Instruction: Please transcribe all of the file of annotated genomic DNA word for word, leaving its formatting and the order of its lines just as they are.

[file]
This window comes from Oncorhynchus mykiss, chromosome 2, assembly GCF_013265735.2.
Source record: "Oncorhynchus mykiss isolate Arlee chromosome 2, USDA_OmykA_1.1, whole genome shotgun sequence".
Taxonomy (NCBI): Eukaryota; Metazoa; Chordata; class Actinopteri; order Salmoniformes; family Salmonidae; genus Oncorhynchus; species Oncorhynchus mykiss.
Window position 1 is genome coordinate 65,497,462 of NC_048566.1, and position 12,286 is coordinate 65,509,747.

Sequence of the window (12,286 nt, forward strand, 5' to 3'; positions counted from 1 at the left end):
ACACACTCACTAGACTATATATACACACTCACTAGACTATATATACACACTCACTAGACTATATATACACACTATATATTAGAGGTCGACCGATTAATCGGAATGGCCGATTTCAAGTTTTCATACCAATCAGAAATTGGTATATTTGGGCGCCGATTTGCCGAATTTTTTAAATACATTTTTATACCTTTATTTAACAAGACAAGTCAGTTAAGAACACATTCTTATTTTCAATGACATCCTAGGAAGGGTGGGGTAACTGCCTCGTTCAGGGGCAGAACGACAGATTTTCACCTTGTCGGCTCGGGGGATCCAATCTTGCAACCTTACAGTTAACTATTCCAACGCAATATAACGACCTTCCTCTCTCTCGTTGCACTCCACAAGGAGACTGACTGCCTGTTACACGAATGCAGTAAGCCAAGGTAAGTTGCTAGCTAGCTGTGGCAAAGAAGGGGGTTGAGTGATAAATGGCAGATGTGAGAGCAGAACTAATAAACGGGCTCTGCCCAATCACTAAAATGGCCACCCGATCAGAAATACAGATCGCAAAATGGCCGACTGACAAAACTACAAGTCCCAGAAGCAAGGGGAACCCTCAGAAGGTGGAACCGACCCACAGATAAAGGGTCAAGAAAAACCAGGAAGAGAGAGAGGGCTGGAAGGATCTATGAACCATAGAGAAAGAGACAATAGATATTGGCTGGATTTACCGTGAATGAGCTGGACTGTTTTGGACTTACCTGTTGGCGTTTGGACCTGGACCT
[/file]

This window comes from Oncorhynchus mykiss, chromosome 2, assembly GCF_013265735.2.
Source record: "Oncorhynchus mykiss isolate Arlee chromosome 2, USDA_OmykA_1.1, whole genome shotgun sequence".
Taxonomy (NCBI): Eukaryota; Metazoa; Chordata; class Actinopteri; order Salmoniformes; family Salmonidae; genus Oncorhynchus; species Oncorhynchus mykiss.
Window position 1 is genome coordinate 65,497,462 of NC_048566.1, and position 12,286 is coordinate 65,509,747.

Sequence of the window (12,286 nt, forward strand, 5' to 3'; positions counted from 1 at the left end):
ACACACTCACTAGACTATATATACACACTCACTAGACTATATATACACACTCACTAGACTATATATACACACTATATATTAGAGGTCGACCGATTAATCGGAATGGCCGATTTCAAGTTTTCATACCAATCAGAAATTGGTATATTTGGGCGCCGATTTGCCGAATTTTTTAAATACATTTTTATACCTTTATTTAACAAGACAAGTCAGTTAAGAACACATTCTTATTTTCAATGACATCCTAGGAAGGGTGGGGTAACTGCCTCGTTCAGGGGCAGAACGACAGATTTTCACCTTGTCGGCTCGGGGGATCCAATCTTGCAACCTTACAGTTAACTATTCCAACGCAATATAACGACCTTCCTCTCTCTCGTTGCACTCCACAAGGAGACTGACTGCCTGTTACACGAATGCAGTAAGCCAAGGTAAGTTGCTAGCTAGCTGTGGCAAAGAAGGGGGTTGAGTGATAAATGGCAGATGTGAGAGCAGAACTAATAAACGGGCTCTGCCCAATCACTAAAATGGCCACCCGATCAGAAATACAGATCGCAAAATGGCCGACTGACAAAACTACAAGTCCCAGAAGCAAGGGGAACCCTCAGAAGGTGGAACCGACCCACAGATAAAGGGTCAAGAAAAACCAGGAAGAGAGAGAGGGCTGGAAGGATCTATGAACCATAGAGAAAGAGACAATAGATATTGGCTGGATTTACCGTGAATGAGCTGGACTGTTTTGGACTTACCTGTTGGCGTTTGGACCTGGACCT